Because his mother told him he need not go to school this day, if
his hip aches badly from
the injury it sustained some weeks ago at school cricket. That
aching hip is now valuable,
serving a GOOD purpose. When Jackie grows up, and the ache
becomes pronounced when he is due
to go to work, he will curse it, call it bad names, and wonder
why doctors can do nothing
with it. This is the somatic, mentioned earlier, which is a
method serving a "good" purpose.
And so do all somatics, and other conditions of ill health, serve
good purposes though the
users no longer think so.

Can you see in all these examples the clear working of purposes
and methods, with the
results that stem from them? You can? Well, the users of these
methods cannot. They are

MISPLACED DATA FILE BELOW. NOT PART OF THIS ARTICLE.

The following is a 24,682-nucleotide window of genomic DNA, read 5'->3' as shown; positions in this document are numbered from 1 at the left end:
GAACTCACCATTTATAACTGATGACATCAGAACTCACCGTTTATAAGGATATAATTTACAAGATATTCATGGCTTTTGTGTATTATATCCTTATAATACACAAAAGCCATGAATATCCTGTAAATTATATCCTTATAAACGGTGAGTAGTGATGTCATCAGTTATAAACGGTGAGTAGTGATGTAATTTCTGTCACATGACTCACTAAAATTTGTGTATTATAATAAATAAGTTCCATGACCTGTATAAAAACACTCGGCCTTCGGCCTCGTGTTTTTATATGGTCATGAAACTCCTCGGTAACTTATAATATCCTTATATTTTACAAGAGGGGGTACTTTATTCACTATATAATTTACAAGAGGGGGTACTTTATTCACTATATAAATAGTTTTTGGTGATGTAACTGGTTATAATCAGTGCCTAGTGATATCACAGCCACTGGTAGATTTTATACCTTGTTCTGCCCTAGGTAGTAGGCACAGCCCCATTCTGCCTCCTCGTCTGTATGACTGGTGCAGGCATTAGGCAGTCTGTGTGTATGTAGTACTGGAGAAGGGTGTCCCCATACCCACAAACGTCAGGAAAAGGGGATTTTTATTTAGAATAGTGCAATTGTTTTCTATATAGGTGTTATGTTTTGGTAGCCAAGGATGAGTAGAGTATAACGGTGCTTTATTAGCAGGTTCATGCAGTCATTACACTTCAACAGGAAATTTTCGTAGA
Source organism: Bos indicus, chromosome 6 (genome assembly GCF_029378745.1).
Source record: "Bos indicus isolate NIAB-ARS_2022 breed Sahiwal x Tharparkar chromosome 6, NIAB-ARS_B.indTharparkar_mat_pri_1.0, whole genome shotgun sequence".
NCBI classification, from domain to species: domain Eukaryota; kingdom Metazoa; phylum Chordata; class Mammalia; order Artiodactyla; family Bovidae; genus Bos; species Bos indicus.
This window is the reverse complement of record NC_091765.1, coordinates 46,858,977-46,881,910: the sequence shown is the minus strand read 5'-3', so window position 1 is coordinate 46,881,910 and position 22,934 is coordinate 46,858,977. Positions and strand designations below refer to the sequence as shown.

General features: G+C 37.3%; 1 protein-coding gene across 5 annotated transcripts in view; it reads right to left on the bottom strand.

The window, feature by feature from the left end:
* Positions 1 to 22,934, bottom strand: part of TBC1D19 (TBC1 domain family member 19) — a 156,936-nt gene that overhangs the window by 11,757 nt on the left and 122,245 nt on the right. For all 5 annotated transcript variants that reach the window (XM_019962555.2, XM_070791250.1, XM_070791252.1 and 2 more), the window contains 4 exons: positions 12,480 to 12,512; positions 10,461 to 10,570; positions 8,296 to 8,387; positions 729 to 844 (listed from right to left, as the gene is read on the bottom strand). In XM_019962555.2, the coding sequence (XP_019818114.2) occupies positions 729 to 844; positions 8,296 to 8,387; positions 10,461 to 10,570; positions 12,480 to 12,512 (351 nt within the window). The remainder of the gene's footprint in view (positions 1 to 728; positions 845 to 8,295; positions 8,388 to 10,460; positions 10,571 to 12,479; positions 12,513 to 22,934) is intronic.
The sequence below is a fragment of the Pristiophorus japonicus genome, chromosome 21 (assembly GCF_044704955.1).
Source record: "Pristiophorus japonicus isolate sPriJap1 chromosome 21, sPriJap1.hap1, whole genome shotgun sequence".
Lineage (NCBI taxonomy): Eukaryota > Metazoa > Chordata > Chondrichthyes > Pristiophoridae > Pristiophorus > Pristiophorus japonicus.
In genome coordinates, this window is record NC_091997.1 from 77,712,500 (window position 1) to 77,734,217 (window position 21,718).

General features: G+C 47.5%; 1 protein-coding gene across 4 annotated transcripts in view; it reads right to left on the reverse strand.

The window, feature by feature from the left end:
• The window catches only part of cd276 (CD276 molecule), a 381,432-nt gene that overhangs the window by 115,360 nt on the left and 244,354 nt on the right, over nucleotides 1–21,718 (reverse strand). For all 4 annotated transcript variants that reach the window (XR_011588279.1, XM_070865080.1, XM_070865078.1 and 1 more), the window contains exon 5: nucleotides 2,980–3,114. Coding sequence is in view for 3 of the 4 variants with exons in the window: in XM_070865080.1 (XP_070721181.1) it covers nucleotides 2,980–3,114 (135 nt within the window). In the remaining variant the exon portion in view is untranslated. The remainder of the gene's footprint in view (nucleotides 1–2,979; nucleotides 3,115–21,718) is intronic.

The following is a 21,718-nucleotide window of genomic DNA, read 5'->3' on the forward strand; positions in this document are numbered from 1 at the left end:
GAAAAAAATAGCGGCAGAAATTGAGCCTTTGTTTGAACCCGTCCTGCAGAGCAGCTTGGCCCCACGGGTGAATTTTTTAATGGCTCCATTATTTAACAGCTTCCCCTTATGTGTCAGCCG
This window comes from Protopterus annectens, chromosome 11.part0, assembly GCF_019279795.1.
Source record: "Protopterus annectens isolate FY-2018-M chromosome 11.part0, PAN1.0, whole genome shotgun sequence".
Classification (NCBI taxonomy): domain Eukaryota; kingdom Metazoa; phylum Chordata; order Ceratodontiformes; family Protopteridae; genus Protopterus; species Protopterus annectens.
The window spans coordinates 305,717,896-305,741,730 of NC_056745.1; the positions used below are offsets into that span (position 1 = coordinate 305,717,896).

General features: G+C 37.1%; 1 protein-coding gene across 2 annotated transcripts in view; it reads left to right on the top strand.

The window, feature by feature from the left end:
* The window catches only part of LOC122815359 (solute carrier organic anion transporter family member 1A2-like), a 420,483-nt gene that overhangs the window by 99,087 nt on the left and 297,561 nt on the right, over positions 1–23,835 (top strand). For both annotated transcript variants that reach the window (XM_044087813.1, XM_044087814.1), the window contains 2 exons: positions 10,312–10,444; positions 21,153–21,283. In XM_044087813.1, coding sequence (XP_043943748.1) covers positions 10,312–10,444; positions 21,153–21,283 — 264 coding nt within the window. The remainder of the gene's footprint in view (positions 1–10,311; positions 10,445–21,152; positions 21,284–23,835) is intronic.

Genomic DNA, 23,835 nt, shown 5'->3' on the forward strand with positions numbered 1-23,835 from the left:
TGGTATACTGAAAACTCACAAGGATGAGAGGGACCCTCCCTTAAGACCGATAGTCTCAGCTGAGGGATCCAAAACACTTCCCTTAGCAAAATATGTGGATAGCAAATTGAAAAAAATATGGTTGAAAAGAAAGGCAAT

caught in the confused values of this social world we live in, in
which methods become
tangled, their values distorted, and the purposes are either not
known or forgotten.

Purposes and methods--these constitute society, and life in
action anywhere. A somatic
serves a purpose just as the Sun does, and both are in existence
for the same fundamental
reasons, though the actual purposes of both these methods, in
their different ways, are no
longer fully realized.

It should be added that all purposes come into existence through
the mechanism of
ACCEPTANCE--an acceptance of something as desirable (i.e.
"good"), or as a fact (i.e.
"true"), I whether by agreement, decision, or conclusion. Because
we automatically and
unthinkingly accept the ideas and beliefs of others around us we
too become social beings
having social purposes. This process begins very early in life.
Many of these social purposes
break down and limit the full range of perception that actually
exists, so that our original
full contact with the universe shrinks down to the "normal"
social world we see.

(ED. NOTE--Kenneth Hart. author of the above. is the London

representative for Human En and only recently re-

Engineering, ,
turned to Ergira after sting a course of training at

Fairhope, Ala.

Stars appear brighter at night than during the day. But they

12 The 1956